Python hash() function

Filed Under: Python

Python hash() is one of the built-in function. Today we will look into the usage of hash() function and how we can override it for our custom object.

What is a hash?

In simplest terms, a hash is a fixed size integer which identifies a particular value. Please note that this is the simplest explanation.

Let us point out what a fixed hash can mean:

  • Same data will have same hash value.
  • Even a slight change in original data can result in a completely different hash value.
  • A hash is obtained from a hash function, whose responsibility is to convert the given information to encoded hash.
  • Clearly, the number of objects can be much more than the number of hash values and so, two objects may hash to the same hash value. This is called Hash collision. This means that if two objects have the same hash code, they do not necessarily have the same value.

What is Python hash function?

We can move into great detail about hashing but an important point about making a GOOD Hash function is worth mentioning here:

A good hash function is the one which results in the least number of collisions, meaning, no 2 set of information should have the same hash values.

Apart from the above definition, hash value of an object should be cheap to calculate in terms of space and memory complexity.

Hash codes are most used in when comparison for dictionary keys is done. Hash code of dictionary keys is compared when dictionary lookup is done for a specific key. Comparing hash is much faster than comparing the complete key values because the set of integers that the hash function maps each dictionary key to is much smaller than the set of objects itself.

Also, note that if two numeric values can compare as equal, they will have the same hash as well, even if they belong to different data types, like 1 and 1.0.

Python hash() String

Let us start constructing simple examples and scenarios in which the hash() function can be very helpful. In this example, we will simply get the hash value of a String.


name = "Shubham"

hash1 = hash(name)
hash2 = hash(name)

print("Hash 1: %s" % hash1)
print("Hash 2: %s" % hash2)

We will obtain the following result when we run this script:
python hash string, python hash function

Here is an important catch. If you run the same script again, the hash changes as shown below:
python hash() example

So, the life of a hash is only for the program scope and it can change as soon as the program has ended.

Python hash with slight change in data

Here, we will see how a slight change in data can change a hash value. Will it change completely or just a little? A better way is to find out through a script!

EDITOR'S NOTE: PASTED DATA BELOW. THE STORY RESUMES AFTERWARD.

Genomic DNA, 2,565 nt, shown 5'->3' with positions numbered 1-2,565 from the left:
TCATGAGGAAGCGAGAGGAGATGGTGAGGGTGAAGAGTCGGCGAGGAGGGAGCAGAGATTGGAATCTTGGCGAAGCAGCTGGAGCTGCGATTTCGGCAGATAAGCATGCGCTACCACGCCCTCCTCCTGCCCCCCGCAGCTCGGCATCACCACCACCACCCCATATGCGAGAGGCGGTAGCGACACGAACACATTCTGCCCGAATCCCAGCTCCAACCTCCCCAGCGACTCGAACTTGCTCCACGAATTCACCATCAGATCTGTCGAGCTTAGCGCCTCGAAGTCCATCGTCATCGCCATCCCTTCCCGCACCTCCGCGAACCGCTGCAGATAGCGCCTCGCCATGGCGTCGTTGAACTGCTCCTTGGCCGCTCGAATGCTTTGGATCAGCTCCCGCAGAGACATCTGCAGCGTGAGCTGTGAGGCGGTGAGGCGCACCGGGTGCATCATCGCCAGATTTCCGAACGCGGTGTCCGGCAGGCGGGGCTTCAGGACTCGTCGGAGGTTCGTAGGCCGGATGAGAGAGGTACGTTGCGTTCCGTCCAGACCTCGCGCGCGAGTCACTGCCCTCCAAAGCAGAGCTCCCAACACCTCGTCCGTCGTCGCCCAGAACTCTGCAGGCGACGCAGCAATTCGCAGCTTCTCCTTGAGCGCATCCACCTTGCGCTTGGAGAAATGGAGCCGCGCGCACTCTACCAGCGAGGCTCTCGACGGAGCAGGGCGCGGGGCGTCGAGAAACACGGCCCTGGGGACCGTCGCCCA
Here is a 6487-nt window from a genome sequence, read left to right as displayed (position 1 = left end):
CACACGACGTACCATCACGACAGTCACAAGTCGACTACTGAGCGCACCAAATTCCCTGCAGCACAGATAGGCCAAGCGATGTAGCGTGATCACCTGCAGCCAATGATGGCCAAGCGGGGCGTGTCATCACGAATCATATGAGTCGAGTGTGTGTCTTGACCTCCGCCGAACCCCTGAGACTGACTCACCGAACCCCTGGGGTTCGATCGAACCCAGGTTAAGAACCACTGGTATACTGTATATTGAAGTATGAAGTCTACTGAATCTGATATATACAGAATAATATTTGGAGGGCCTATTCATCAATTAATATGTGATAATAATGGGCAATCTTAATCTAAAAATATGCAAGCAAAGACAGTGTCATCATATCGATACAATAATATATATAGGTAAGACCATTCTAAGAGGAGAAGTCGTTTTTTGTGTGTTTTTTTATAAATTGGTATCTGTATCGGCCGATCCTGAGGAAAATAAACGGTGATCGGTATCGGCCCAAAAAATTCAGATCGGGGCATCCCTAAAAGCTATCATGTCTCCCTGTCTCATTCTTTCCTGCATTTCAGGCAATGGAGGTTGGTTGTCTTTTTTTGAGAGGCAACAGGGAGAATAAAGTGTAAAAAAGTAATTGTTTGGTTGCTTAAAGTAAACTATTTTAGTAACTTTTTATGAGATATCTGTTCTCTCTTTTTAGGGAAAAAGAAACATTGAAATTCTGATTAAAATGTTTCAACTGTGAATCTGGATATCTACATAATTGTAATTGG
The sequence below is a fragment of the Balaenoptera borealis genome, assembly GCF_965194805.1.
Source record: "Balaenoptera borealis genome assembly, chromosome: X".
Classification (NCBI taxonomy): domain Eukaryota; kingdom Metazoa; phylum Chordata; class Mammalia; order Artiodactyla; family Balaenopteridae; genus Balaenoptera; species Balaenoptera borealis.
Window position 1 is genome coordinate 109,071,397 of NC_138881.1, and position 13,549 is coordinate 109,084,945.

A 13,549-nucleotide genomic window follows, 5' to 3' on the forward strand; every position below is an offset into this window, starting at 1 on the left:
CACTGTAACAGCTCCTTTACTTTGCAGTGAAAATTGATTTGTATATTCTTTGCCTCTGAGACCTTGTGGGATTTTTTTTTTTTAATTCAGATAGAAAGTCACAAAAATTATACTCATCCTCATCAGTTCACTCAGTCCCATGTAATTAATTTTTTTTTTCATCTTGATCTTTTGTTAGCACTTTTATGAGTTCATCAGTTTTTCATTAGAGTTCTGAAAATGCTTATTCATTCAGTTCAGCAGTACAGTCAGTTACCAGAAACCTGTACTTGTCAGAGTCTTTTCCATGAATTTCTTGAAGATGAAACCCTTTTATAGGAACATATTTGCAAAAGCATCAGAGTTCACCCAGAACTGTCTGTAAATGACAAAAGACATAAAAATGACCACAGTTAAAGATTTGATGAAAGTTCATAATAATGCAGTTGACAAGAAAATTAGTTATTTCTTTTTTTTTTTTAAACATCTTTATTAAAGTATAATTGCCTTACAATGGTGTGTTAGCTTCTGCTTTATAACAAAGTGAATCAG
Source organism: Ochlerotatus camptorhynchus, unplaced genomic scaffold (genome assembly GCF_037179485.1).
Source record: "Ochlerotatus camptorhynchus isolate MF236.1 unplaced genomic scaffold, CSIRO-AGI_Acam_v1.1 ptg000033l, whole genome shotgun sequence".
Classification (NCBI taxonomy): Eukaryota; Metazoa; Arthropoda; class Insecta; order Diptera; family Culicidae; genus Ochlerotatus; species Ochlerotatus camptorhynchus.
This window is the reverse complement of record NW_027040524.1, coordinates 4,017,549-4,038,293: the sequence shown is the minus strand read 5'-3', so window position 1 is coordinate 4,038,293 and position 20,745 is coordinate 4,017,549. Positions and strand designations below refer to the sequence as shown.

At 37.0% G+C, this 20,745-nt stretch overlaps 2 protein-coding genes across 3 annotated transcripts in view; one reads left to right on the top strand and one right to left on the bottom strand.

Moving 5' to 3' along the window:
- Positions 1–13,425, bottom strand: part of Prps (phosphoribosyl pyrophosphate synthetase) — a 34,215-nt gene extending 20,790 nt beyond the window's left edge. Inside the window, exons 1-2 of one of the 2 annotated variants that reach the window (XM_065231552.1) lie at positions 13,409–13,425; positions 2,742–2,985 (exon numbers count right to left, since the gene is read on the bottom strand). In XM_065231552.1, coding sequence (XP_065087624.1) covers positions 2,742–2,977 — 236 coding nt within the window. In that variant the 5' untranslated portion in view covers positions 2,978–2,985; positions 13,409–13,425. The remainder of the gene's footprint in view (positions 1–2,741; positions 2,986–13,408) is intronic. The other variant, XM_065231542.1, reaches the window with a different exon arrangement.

name1 = "Shubham"
name2 = "Shubham!"

hash1 = hash(name1)
hash2 = hash(name2)

print("Hash 1: %s" % hash1)
print("Hash 2: %s" % hash2)

Let’s run this script now:
python hash int value

See how the hash changed completely when only one character changed in original data? This makes a hash value completely unpredictable!

How to define hash() function for custom objects?

Internally, hash() function works by overriding the __hash__() function. It is worth noticing that not every object is hashable (mutable collections aren’t hashable). We can also define this function for our custom class. Actually, that’s what we will do now. Before that, let’s point out some important points:

  • Hashable implementation should not be done for mutable collections as key’s of collections should be immutable for hashing.
  • We don’t have to define a custom __eq__() function implementation as it is defined for all objects.

Now, let us define an object and override the __hash__() function:


class Student:
    def __init__(self, age, name):
        self.age = age
        self.name = name

    def __eq__(self, other):
        return self.age == other.age and self.name == other.name

    def __hash__(self):
        return hash((self.age, self.name))

student = Student(23, 'Shubham')
print("The hash is: %d" % hash(student))

Let’s run this script now:
python hash object

This program actually described how we can override both the __eq__() and the __hash__() functions. This way, we can actually define our own logic to compare any objects.

Why mutable objects cannot be Hashed?

As we already know, only immutable objects can be hashed. This restriction of not allowing a mutable object to be hashed simplify the hash table a lot. Let’s understand how.

If a mutable object is allowed to be hashed, we need to update the hash table every time the value of the objects updates. This means that we will have to move the object to a completely different bucket. This is a very costly operation to be performed.

In Python, we have two objects that uses hash tables, dictionaries and sets:

  • A dictionary is a hash table and is called an associative array. In a dictionary, only keys are hashed and not the values. This is why a dictionary key should be an immutable object as well while values can be anything, even a list which is mutable.
  • A set contains unique objects which are hashable. If we have non-hashable items, we cannot use set and must instead use list.

That’s all for a quick roundup on python hash() function.

Reference: API Doc

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